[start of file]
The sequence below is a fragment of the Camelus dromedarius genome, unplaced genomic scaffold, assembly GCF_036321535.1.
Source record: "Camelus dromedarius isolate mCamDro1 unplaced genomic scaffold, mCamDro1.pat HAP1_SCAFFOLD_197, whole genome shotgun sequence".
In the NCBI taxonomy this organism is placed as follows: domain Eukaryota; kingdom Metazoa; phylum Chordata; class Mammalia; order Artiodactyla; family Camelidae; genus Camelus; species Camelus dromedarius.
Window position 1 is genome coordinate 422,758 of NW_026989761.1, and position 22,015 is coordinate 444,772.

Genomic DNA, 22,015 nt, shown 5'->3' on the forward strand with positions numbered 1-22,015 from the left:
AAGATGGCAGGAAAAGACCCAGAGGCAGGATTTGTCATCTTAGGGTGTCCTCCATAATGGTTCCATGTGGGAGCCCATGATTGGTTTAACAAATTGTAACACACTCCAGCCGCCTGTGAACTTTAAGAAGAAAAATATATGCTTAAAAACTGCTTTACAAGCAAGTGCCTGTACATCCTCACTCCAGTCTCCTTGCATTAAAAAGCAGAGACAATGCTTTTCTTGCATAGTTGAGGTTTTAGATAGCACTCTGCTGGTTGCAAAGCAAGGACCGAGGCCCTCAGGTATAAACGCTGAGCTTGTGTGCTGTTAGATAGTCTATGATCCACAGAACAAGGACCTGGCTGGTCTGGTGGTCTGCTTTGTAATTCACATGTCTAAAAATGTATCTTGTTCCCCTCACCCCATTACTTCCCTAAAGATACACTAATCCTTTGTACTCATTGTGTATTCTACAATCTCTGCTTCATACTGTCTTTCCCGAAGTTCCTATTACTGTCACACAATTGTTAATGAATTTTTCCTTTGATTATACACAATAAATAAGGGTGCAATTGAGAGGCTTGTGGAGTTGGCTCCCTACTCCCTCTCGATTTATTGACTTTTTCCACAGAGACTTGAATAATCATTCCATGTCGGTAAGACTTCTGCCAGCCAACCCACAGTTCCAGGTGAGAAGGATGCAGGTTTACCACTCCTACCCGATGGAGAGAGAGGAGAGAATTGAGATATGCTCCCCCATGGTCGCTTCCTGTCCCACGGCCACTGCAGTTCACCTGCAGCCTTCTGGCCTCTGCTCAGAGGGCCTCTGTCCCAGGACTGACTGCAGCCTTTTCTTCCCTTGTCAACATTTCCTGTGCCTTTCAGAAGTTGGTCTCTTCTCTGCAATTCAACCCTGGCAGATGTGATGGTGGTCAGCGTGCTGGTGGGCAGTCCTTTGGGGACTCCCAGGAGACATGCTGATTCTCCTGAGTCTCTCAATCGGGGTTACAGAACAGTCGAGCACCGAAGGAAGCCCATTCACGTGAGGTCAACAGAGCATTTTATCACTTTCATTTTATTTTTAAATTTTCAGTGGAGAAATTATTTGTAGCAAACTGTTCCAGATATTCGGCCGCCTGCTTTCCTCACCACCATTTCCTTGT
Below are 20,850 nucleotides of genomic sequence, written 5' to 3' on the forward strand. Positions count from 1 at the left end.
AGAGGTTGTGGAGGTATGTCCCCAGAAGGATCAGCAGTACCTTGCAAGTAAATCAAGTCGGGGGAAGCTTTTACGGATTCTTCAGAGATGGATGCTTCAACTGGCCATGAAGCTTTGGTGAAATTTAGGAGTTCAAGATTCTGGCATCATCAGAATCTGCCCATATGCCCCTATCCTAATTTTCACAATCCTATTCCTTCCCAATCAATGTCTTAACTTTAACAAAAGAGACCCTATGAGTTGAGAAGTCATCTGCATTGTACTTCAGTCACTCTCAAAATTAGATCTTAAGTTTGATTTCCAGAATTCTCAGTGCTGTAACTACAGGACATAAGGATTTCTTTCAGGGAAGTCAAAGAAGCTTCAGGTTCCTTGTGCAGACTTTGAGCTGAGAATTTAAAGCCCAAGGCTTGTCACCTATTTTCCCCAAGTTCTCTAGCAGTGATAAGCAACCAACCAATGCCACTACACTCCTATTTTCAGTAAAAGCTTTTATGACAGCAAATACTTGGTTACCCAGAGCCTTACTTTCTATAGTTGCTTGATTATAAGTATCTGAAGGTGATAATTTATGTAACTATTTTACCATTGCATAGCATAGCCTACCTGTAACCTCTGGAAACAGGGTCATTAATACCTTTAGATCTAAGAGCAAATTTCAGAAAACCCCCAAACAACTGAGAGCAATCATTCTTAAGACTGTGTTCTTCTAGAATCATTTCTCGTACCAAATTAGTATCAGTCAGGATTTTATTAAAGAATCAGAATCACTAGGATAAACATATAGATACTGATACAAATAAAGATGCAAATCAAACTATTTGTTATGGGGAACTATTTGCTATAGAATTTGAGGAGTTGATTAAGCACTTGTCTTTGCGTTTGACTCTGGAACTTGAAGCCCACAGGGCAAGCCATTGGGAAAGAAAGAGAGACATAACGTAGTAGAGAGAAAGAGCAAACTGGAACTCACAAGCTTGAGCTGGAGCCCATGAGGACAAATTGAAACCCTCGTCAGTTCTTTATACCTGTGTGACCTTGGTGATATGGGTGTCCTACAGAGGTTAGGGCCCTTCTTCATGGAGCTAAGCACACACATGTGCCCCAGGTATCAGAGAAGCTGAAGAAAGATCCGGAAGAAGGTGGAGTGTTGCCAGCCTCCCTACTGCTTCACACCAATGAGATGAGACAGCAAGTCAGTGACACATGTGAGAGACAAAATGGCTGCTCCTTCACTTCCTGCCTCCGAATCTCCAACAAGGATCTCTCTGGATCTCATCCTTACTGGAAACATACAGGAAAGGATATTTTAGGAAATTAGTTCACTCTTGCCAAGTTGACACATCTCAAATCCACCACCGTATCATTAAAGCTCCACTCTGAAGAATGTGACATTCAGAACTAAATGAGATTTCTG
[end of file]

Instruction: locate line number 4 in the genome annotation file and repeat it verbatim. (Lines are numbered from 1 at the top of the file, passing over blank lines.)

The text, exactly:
Window position 1 is genome coordinate 422,758 of NW_026989761.1, and position 22,015 is coordinate 444,772.